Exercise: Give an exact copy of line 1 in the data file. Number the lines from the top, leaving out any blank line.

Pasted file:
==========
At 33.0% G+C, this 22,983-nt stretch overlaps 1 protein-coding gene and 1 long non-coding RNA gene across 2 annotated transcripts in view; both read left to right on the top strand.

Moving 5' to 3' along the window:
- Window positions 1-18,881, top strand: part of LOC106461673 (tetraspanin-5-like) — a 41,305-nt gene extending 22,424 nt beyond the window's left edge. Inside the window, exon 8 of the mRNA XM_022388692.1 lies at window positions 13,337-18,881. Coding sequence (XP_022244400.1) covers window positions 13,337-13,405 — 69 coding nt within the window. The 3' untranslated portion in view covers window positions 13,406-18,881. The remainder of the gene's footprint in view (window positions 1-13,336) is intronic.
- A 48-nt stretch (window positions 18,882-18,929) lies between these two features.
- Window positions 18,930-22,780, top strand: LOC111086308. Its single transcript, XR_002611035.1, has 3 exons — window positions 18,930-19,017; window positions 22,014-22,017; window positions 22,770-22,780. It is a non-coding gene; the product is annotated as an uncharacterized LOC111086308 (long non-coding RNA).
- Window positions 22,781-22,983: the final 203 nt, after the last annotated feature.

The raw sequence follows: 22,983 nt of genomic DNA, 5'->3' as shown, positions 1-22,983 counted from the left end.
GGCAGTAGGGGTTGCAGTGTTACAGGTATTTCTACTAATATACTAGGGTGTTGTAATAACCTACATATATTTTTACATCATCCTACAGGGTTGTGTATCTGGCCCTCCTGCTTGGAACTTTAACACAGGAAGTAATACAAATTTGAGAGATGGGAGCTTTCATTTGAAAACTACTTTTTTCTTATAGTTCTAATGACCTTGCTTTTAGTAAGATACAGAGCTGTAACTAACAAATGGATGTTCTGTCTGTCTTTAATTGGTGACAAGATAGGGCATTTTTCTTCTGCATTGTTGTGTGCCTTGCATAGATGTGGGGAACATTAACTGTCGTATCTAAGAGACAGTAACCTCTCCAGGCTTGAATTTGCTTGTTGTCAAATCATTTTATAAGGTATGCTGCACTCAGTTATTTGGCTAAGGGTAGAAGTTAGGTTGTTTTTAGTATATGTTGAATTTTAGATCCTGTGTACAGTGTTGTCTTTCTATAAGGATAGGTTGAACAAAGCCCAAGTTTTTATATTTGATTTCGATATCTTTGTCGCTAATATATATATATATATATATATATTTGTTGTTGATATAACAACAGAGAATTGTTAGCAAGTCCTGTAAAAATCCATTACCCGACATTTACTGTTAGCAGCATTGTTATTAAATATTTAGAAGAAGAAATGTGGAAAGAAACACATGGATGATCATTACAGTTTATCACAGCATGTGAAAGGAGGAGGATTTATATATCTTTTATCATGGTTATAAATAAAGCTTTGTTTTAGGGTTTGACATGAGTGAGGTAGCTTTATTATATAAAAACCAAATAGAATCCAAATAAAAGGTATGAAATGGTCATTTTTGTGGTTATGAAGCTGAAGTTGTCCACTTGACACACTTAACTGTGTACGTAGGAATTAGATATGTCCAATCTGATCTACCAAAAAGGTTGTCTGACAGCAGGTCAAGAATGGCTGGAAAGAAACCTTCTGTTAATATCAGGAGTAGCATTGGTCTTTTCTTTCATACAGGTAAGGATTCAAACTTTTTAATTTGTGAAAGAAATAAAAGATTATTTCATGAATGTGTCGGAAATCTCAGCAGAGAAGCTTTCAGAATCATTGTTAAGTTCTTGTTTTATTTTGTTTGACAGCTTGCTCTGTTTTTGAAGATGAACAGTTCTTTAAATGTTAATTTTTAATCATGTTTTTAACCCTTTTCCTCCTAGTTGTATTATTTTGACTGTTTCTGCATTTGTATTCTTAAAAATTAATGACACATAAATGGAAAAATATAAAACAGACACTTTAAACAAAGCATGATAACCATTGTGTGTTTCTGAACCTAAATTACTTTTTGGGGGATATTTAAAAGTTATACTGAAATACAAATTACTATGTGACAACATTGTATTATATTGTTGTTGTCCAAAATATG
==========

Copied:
At 33.0% G+C, this 22,983-nt stretch overlaps 1 protein-coding gene and 1 long non-coding RNA gene across 2 annotated transcripts in view; both read left to right on the top strand.